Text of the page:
My daughter thinks she’s transgender. Her public school undermined my efforts to help her.
Throughout my daughter’s childhood, there were no signs that she wanted to be a boy. She loved stuffed animals, Pocahontas and wearing colorful bathing suits. I can’t recall a single interest that seemed unusually masculine, or any evidence that she was uncomfortable as a girl.
The only difficulty she had was forming and maintaining friendships. We later learned why: She was on the autism spectrum. She was very functional and did well in school, helped by her Individualized Education Program (IEP), a common practice for public school students who need special education.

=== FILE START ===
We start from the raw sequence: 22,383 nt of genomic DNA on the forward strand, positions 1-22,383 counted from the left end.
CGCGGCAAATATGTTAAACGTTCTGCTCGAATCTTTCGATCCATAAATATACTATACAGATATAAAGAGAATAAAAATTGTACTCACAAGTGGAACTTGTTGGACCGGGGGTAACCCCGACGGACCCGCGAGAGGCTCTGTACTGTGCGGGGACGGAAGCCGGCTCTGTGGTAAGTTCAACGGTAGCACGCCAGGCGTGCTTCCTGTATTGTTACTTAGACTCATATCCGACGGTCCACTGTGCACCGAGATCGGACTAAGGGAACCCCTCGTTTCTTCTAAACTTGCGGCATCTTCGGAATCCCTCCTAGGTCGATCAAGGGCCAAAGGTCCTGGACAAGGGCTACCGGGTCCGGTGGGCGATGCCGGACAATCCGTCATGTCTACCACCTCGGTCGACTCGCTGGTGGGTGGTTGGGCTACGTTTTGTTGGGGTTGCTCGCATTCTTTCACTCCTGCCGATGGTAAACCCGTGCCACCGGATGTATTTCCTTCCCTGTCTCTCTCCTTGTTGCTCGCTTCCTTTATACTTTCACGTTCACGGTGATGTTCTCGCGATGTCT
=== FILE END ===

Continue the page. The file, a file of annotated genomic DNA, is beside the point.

At her high school, my daughter was approached by a girl who had recently come out at school as transgender. Shortly after meeting her, my daughter declared that she, too, was a boy trapped in a girl’s body and picked out a new masculine name.
She first came out as transgender to her school, and when she announced that she was a boy, the faculty and staff — who had full knowledge of her mental health challenges — affirmed her. Without telling me or my wife, they referred to her by her new name. They treated my daughter as if she were a boy, using male pronouns and giving her access to a gender-neutral restroom.